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Vandals damage downtown Anchorage cafe after social media posts claim racism

The Paris Bakery and Cafe reopened for business on Tuesday, Oct. 23, 2018, after vandals caused thousands of dollars in damage late Sunday night after social media posts accused them of racism. (Photo by Lisa Gilligan)

Vandals broke plates, poured bleach on floors, stole cash registers and cut a natural gas line at a downtown Anchorage restaurant accused of racism on social media.

Damage at the Paris Cafe and Bakery on East Fifth Avenue is estimated to be $10,000, Anchorage television station KTVA reported.

"They just poured bleach everywhere — it still smells like bleach," said Michael Patterson, a waiter whose family operates the restaurant.

The vandalism Sunday night after the cafe had closed was preceded on Saturday afternoon by what Patterson called a miscommunication.

A woman whom Patterson described as "off the street" entered the cafe and started eating food off plates.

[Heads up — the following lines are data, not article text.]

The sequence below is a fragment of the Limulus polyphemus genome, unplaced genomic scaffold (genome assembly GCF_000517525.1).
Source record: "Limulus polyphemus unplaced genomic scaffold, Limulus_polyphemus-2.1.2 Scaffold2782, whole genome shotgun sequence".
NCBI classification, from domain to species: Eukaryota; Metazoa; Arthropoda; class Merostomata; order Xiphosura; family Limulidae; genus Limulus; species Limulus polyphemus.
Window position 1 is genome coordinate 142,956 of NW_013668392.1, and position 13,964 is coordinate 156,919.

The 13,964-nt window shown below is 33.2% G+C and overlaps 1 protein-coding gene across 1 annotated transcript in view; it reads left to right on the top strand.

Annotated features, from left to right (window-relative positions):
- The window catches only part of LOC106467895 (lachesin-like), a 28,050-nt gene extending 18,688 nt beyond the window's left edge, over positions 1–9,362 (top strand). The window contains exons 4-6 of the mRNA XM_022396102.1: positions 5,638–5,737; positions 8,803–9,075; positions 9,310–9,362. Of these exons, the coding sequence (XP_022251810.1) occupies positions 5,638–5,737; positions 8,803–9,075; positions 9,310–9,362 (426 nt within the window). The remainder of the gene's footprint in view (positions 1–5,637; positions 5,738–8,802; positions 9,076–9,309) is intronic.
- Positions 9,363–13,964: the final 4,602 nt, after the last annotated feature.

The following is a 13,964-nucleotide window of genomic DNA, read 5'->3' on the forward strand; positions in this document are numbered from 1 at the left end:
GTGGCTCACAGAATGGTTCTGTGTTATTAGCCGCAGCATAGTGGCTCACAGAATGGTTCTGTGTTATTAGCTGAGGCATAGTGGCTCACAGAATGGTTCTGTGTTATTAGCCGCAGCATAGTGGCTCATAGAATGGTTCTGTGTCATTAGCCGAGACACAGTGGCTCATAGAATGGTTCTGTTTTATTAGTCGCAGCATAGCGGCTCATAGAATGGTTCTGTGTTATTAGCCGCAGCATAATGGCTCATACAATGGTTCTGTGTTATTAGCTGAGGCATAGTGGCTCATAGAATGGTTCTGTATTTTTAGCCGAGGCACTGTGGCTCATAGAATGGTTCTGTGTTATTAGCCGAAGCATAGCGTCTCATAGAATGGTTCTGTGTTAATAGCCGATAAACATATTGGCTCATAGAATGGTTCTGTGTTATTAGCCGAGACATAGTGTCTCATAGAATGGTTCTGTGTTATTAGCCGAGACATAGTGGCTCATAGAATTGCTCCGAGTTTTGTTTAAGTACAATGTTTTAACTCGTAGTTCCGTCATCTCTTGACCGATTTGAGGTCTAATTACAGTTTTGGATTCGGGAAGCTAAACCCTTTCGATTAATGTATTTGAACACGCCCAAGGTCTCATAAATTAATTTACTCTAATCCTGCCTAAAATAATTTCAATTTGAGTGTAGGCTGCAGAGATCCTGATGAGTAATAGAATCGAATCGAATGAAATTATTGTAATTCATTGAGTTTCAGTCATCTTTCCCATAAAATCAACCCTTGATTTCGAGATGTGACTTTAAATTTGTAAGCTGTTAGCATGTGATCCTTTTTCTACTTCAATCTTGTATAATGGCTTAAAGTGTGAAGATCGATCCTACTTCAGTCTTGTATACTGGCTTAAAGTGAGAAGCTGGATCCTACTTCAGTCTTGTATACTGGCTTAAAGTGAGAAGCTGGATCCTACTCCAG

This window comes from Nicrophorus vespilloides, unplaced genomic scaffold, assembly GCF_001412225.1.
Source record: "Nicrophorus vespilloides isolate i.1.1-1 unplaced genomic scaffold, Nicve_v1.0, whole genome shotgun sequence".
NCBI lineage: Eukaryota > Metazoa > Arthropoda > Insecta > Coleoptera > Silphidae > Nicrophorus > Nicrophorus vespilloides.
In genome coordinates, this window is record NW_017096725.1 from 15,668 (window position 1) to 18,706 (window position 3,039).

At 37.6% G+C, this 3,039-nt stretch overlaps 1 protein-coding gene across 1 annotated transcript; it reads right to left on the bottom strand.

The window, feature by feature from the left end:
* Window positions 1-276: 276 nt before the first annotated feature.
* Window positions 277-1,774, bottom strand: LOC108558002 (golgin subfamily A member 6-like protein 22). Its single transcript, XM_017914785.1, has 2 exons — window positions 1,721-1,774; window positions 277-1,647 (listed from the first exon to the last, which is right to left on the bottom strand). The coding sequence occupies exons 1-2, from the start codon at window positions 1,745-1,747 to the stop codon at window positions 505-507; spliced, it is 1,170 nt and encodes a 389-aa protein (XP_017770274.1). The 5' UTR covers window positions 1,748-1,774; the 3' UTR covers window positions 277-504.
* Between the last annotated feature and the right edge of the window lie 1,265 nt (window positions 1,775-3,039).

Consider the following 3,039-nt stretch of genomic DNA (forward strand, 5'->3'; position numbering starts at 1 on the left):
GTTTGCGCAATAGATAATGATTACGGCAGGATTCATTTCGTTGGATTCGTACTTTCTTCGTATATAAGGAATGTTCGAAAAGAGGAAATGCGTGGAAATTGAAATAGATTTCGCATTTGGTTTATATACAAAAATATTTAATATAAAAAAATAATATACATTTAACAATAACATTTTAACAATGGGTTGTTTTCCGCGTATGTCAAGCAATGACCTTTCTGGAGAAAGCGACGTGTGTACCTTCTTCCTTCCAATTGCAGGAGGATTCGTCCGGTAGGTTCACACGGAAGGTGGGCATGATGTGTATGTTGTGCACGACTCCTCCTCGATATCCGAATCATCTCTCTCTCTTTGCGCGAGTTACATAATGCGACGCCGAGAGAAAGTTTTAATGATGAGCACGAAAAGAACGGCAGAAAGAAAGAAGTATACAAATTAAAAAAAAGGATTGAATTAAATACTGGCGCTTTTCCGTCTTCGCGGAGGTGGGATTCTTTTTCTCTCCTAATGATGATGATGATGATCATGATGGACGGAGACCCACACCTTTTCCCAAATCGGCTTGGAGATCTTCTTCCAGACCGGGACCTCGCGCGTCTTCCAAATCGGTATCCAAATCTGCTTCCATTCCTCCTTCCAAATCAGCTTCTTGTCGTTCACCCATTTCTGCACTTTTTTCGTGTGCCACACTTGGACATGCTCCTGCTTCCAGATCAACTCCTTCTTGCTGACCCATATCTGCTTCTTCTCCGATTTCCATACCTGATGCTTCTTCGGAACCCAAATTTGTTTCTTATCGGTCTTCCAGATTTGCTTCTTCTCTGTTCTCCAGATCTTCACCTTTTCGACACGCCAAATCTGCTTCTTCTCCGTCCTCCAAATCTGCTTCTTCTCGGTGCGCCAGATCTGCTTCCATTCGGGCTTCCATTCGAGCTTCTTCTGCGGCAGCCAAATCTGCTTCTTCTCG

"When she was asked to leave, she started throwing food at the waiter and customers," Patterson said. "We're trying to create an environment where people want to eat."

Two hours later, a woman tried to purchase meals for two people who appeared to be homeless, Patterson said. A hostess told the woman she could get meals to go but the two people could not eat them in the restaurant.

"It was being put on Facebook that we were being discriminatory against Alaska Natives and I guess it spread," said Patterson. "Almost immediately, the same day, within an hour or so, we got nonstop calls of people telling us we are racist discriminatory, that we are going to boycott your restaurant."

The damage could have been worse, Patterson said. He and his brother open the cafe every day and an explosion from the damaged natural gas line could have seriously injured them.

The Paris Bakery and Cafe reopened for business on Tuesday, Oct. 23, 2018, after vandals caused thousands of dollars in damage late Sunday night after social media posts accused them of racism. (Photo by Lisa Gilligan)

"We could have been injured or killed because a miscommunication led to an escalation through Facebook, and then people took it upon themselves to commit an act of violence," Patterson said.

Messages left by the television station requesting comment from people who made or shared social media posts were not immediate returned.

The Paris Bakery and Cafe reopened for business on Tuesday, Oct. 23, 2018, after vandals caused thousands of dollars in damage late Sunday night after social media posts accused them of racism. (Photo by Lisa Gilligan)

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